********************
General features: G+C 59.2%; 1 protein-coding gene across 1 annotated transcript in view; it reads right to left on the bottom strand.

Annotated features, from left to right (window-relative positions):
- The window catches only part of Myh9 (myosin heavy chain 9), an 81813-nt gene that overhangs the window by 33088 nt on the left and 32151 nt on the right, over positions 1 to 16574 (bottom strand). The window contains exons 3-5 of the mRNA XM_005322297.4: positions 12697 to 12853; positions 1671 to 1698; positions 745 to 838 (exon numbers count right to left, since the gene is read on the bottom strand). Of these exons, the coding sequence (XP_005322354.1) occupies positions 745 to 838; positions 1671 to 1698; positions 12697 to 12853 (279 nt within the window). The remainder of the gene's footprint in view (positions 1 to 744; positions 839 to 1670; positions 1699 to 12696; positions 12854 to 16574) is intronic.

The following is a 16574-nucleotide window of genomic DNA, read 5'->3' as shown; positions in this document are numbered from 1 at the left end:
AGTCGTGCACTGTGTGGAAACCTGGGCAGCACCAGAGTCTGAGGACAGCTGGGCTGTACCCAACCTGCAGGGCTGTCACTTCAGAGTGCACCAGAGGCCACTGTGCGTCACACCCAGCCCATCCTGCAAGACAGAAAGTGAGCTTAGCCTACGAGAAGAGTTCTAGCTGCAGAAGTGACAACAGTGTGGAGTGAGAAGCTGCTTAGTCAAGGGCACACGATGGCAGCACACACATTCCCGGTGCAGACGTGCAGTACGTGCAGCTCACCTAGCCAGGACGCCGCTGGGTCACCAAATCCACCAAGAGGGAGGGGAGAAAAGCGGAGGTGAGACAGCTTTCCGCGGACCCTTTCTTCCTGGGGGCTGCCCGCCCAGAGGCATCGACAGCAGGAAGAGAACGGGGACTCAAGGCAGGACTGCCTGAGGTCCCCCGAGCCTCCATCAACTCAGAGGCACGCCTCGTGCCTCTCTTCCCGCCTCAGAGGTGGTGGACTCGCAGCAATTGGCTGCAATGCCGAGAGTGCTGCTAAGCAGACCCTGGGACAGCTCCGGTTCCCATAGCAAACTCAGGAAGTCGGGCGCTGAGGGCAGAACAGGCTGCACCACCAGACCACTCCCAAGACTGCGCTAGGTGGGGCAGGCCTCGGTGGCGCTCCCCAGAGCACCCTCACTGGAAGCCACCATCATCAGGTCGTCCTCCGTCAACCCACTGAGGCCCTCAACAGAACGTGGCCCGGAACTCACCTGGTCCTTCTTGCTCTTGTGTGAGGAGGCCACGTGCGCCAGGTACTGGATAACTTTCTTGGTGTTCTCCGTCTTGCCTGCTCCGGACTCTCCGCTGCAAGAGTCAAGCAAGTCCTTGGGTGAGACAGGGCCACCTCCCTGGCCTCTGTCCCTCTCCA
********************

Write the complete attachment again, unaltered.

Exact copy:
General features: G+C 59.2%; 1 protein-coding gene across 1 annotated transcript in view; it reads right to left on the bottom strand.

Annotated features, from left to right (window-relative positions):
- The window catches only part of Myh9 (myosin heavy chain 9), an 81813-nt gene that overhangs the window by 33088 nt on the left and 32151 nt on the right, over positions 1 to 16574 (bottom strand). The window contains exons 3-5 of the mRNA XM_005322297.4: positions 12697 to 12853; positions 1671 to 1698; positions 745 to 838 (exon numbers count right to left, since the gene is read on the bottom strand). Of these exons, the coding sequence (XP_005322354.1) occupies positions 745 to 838; positions 1671 to 1698; positions 12697 to 12853 (279 nt within the window). The remainder of the gene's footprint in view (positions 1 to 744; positions 839 to 1670; positions 1699 to 12696; positions 12854 to 16574) is intronic.

The following is a 16574-nucleotide window of genomic DNA, read 5'->3' as shown; positions in this document are numbered from 1 at the left end:
AGTCGTGCACTGTGTGGAAACCTGGGCAGCACCAGAGTCTGAGGACAGCTGGGCTGTACCCAACCTGCAGGGCTGTCACTTCAGAGTGCACCAGAGGCCACTGTGCGTCACACCCAGCCCATCCTGCAAGACAGAAAGTGAGCTTAGCCTACGAGAAGAGTTCTAGCTGCAGAAGTGACAACAGTGTGGAGTGAGAAGCTGCTTAGTCAAGGGCACACGATGGCAGCACACACATTCCCGGTGCAGACGTGCAGTACGTGCAGCTCACCTAGCCAGGACGCCGCTGGGTCACCAAATCCACCAAGAGGGAGGGGAGAAAAGCGGAGGTGAGACAGCTTTCCGCGGACCCTTTCTTCCTGGGGGCTGCCCGCCCAGAGGCATCGACAGCAGGAAGAGAACGGGGACTCAAGGCAGGACTGCCTGAGGTCCCCCGAGCCTCCATCAACTCAGAGGCACGCCTCGTGCCTCTCTTCCCGCCTCAGAGGTGGTGGACTCGCAGCAATTGGCTGCAATGCCGAGAGTGCTGCTAAGCAGACCCTGGGACAGCTCCGGTTCCCATAGCAAACTCAGGAAGTCGGGCGCTGAGGGCAGAACAGGCTGCACCACCAGACCACTCCCAAGACTGCGCTAGGTGGGGCAGGCCTCGGTGGCGCTCCCCAGAGCACCCTCACTGGAAGCCACCATCATCAGGTCGTCCTCCGTCAACCCACTGAGGCCCTCAACAGAACGTGGCCCGGAACTCACCTGGTCCTTCTTGCTCTTGTGTGAGGAGGCCACGTGCGCCAGGTACTGGATAACTTTCTTGGTGTTCTCCGTCTTGCCTGCTCCGGACTCTCCGCTGCAAGAGTCAAGCAAGTCCTTGGGTGAGACAGGGCCACCTCCCTGGCCTCTGTCCCTCTCCA